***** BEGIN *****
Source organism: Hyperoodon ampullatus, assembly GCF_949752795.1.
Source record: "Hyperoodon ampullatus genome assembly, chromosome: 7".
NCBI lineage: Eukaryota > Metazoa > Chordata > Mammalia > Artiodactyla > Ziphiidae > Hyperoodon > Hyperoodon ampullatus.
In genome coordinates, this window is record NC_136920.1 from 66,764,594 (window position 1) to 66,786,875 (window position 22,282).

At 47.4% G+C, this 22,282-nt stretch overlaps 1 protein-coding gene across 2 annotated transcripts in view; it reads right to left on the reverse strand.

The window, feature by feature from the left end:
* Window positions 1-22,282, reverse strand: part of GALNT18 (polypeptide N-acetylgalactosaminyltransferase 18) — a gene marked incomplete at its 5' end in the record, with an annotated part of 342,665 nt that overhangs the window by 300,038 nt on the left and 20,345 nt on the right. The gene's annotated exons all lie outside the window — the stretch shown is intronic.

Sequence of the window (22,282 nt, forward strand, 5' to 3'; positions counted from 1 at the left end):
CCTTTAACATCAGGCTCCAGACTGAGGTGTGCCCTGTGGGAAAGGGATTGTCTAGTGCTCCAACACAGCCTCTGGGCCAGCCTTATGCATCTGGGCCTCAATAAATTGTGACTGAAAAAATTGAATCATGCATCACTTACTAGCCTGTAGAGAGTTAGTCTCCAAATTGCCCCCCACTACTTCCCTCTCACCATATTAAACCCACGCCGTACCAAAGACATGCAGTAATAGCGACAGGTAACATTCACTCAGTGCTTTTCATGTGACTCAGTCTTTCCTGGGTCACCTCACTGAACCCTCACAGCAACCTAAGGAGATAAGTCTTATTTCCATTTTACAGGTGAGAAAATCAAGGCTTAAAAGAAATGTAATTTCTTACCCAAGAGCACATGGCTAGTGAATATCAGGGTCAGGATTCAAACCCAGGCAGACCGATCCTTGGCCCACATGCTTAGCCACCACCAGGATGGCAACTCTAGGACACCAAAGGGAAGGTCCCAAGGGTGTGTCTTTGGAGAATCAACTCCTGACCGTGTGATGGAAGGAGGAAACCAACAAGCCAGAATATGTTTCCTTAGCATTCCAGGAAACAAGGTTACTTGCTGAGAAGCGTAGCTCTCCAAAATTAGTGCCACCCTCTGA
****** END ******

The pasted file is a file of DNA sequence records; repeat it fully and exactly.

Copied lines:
Source organism: Hyperoodon ampullatus, assembly GCF_949752795.1.
Source record: "Hyperoodon ampullatus genome assembly, chromosome: 7".
NCBI lineage: Eukaryota > Metazoa > Chordata > Mammalia > Artiodactyla > Ziphiidae > Hyperoodon > Hyperoodon ampullatus.
In genome coordinates, this window is record NC_136920.1 from 66,764,594 (window position 1) to 66,786,875 (window position 22,282).

At 47.4% G+C, this 22,282-nt stretch overlaps 1 protein-coding gene across 2 annotated transcripts in view; it reads right to left on the reverse strand.

The window, feature by feature from the left end:
* Window positions 1-22,282, reverse strand: part of GALNT18 (polypeptide N-acetylgalactosaminyltransferase 18) — a gene marked incomplete at its 5' end in the record, with an annotated part of 342,665 nt that overhangs the window by 300,038 nt on the left and 20,345 nt on the right. The gene's annotated exons all lie outside the window — the stretch shown is intronic.

Sequence of the window (22,282 nt, forward strand, 5' to 3'; positions counted from 1 at the left end):
CCTTTAACATCAGGCTCCAGACTGAGGTGTGCCCTGTGGGAAAGGGATTGTCTAGTGCTCCAACACAGCCTCTGGGCCAGCCTTATGCATCTGGGCCTCAATAAATTGTGACTGAAAAAATTGAATCATGCATCACTTACTAGCCTGTAGAGAGTTAGTCTCCAAATTGCCCCCCACTACTTCCCTCTCACCATATTAAACCCACGCCGTACCAAAGACATGCAGTAATAGCGACAGGTAACATTCACTCAGTGCTTTTCATGTGACTCAGTCTTTCCTGGGTCACCTCACTGAACCCTCACAGCAACCTAAGGAGATAAGTCTTATTTCCATTTTACAGGTGAGAAAATCAAGGCTTAAAAGAAATGTAATTTCTTACCCAAGAGCACATGGCTAGTGAATATCAGGGTCAGGATTCAAACCCAGGCAGACCGATCCTTGGCCCACATGCTTAGCCACCACCAGGATGGCAACTCTAGGACACCAAAGGGAAGGTCCCAAGGGTGTGTCTTTGGAGAATCAACTCCTGACCGTGTGATGGAAGGAGGAAACCAACAAGCCAGAATATGTTTCCTTAGCATTCCAGGAAACAAGGTTACTTGCTGAGAAGCGTAGCTCTCCAAAATTAGTGCCACCCTCTGA